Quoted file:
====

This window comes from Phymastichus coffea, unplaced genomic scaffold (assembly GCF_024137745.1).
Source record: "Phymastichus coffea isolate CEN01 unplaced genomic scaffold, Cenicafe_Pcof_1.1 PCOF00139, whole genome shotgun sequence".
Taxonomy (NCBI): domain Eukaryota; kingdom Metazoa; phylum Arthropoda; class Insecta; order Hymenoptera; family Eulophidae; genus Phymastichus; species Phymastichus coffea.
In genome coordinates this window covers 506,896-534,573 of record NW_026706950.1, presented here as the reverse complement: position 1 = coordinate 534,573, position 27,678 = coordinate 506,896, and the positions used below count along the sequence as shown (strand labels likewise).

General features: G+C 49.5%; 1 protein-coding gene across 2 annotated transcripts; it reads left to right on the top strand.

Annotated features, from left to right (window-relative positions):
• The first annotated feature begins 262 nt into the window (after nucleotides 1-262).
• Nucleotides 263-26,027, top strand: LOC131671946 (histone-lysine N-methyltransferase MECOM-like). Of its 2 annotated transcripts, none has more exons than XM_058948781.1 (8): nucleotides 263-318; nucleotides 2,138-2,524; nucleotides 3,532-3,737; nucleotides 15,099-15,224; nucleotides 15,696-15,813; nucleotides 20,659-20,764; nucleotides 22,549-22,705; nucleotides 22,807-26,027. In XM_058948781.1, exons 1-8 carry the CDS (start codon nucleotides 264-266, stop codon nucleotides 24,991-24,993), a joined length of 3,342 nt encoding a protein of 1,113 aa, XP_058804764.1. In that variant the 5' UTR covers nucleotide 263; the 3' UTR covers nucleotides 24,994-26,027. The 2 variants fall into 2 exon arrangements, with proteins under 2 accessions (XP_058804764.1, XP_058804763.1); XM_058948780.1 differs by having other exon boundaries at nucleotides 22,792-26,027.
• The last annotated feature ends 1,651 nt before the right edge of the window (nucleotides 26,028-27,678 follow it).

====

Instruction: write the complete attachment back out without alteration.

This window comes from Phymastichus coffea, unplaced genomic scaffold (assembly GCF_024137745.1).
Source record: "Phymastichus coffea isolate CEN01 unplaced genomic scaffold, Cenicafe_Pcof_1.1 PCOF00139, whole genome shotgun sequence".
Taxonomy (NCBI): domain Eukaryota; kingdom Metazoa; phylum Arthropoda; class Insecta; order Hymenoptera; family Eulophidae; genus Phymastichus; species Phymastichus coffea.
In genome coordinates this window covers 506,896-534,573 of record NW_026706950.1, presented here as the reverse complement: position 1 = coordinate 534,573, position 27,678 = coordinate 506,896, and the positions used below count along the sequence as shown (strand labels likewise).

General features: G+C 49.5%; 1 protein-coding gene across 2 annotated transcripts; it reads left to right on the top strand.

Annotated features, from left to right (window-relative positions):
• The first annotated feature begins 262 nt into the window (after nucleotides 1-262).
• Nucleotides 263-26,027, top strand: LOC131671946 (histone-lysine N-methyltransferase MECOM-like). Of its 2 annotated transcripts, none has more exons than XM_058948781.1 (8): nucleotides 263-318; nucleotides 2,138-2,524; nucleotides 3,532-3,737; nucleotides 15,099-15,224; nucleotides 15,696-15,813; nucleotides 20,659-20,764; nucleotides 22,549-22,705; nucleotides 22,807-26,027. In XM_058948781.1, exons 1-8 carry the CDS (start codon nucleotides 264-266, stop codon nucleotides 24,991-24,993), a joined length of 3,342 nt encoding a protein of 1,113 aa, XP_058804764.1. In that variant the 5' UTR covers nucleotide 263; the 3' UTR covers nucleotides 24,994-26,027. The 2 variants fall into 2 exon arrangements, with proteins under 2 accessions (XP_058804764.1, XP_058804763.1); XM_058948780.1 differs by having other exon boundaries at nucleotides 22,792-26,027.
• The last annotated feature ends 1,651 nt before the right edge of the window (nucleotides 26,028-27,678 follow it).